The Rockingham County Board of Commissioners voted 5-0 to rezone 192 acres on US 220 to Highway Commercial at the Monday, Aug. 21 meeting.

The rezoning request had attracted so many opponents that four overflow rooms were used in the Governmental Center in Wentworth.

In speaking about the rezoning request, the Rockingham County commissioners emphasized property rights and the fact that the US 220 corridor had been designated as an area for economic development growth for decades.  They noted that the taxpayers of Rockingham County had spent millions of dollars to provide water and sewer service to the area as well as upgrading the roads to make it more amenable to economic development growth.

Commissioner Kevin Berger said, “Everything I’ve heard in the past was, ‘it’s my property and I can do what I want with it.’  I heard about referendums tonight, talk about referendums on property rights. That is certainly against everything that I ever heard before.”

Commissioner Houston Barrow said, “Out of all the messages I received, nobody has ever mention the landowners.”

He said that the commissioners didn’t have the ability to hold a referendum and that the idea of a referendum on a rezoning issue went against the concept of property rights and everything American.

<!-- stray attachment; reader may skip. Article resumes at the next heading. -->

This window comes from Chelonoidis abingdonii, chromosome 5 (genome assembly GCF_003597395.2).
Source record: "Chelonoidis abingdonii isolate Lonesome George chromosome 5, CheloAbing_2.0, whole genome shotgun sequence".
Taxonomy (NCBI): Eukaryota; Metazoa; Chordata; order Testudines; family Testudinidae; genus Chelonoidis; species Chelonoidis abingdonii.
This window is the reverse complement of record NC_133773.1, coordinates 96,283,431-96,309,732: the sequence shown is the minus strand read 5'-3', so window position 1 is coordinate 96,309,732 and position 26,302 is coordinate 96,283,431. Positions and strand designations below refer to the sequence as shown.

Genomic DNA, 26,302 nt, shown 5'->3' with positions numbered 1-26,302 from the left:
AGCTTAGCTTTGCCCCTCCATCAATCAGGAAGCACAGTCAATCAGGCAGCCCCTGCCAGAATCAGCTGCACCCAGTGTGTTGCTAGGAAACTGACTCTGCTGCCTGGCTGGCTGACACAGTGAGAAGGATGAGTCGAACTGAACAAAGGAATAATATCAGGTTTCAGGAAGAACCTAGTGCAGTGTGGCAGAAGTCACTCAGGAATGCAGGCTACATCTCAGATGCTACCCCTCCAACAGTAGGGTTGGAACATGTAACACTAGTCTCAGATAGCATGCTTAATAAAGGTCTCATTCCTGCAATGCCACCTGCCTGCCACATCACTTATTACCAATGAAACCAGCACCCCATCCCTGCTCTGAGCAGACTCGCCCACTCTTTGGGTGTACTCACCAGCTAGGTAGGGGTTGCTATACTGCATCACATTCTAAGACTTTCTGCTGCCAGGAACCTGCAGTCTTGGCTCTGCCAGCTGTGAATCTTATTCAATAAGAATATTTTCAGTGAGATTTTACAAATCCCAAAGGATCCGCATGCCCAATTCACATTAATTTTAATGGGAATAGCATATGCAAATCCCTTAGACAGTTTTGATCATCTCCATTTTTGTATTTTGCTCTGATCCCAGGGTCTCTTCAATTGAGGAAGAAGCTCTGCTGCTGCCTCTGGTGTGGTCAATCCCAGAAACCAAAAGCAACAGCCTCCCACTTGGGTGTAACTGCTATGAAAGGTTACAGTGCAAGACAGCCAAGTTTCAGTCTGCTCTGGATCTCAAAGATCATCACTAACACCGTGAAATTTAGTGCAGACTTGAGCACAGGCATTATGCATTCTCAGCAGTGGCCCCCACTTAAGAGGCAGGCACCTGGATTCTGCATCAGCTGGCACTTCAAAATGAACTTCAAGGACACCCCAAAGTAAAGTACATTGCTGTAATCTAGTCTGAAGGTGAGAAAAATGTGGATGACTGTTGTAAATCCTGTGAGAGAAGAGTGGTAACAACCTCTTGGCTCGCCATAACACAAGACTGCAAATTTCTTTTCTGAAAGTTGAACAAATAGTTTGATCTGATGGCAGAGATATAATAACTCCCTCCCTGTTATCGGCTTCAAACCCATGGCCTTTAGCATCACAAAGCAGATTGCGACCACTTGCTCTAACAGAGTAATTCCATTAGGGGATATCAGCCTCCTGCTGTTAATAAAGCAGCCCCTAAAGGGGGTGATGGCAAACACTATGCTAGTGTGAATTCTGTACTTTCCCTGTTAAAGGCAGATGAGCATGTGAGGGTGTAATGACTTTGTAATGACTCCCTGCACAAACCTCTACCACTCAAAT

A group of opponents hired an attorney from Asheville, Brian Gulden, to represent them, and Gulden questioned the validity of the rezoning application since it lacked a statement about why the rezoning request was reasonable.

He also noted that because this was a straight rezoning request from Agricultural Residential to Highway Commercial, the commissioners had to consider all of the uses that were permitted in Highway Commercial and that some of those uses would not be beneficial to the area.

The opposition was mainly opposed to the development of the site as a casino complex. It is a widely held belief that the plan is to build a casino on the property, and in June, Rockingham County amended its zoning ordinance to allow “electronic gaming operations” in the Highway Commercial district.

But the rezoning request was not to rezone the property for a casino, but to rezone the entire 192 acres to Highway Commercial, a zoning district where one of the multitude of uses now allowed is “electronic gaming operations.”

However, currently building a casino on the site would be illegal according to North Carolina law.  The rumor is that the state law will be changed to allow casinos in three counties – Rockingham, Anson and Nash.  But no bill has been introduced in the state legislature to make casinos legal.

Will Quick, with the Brooks Pierce law firm, representing the developer and the property owners, noted that there were no site plans and a determination of what would be developed on the site had not been made by the developer.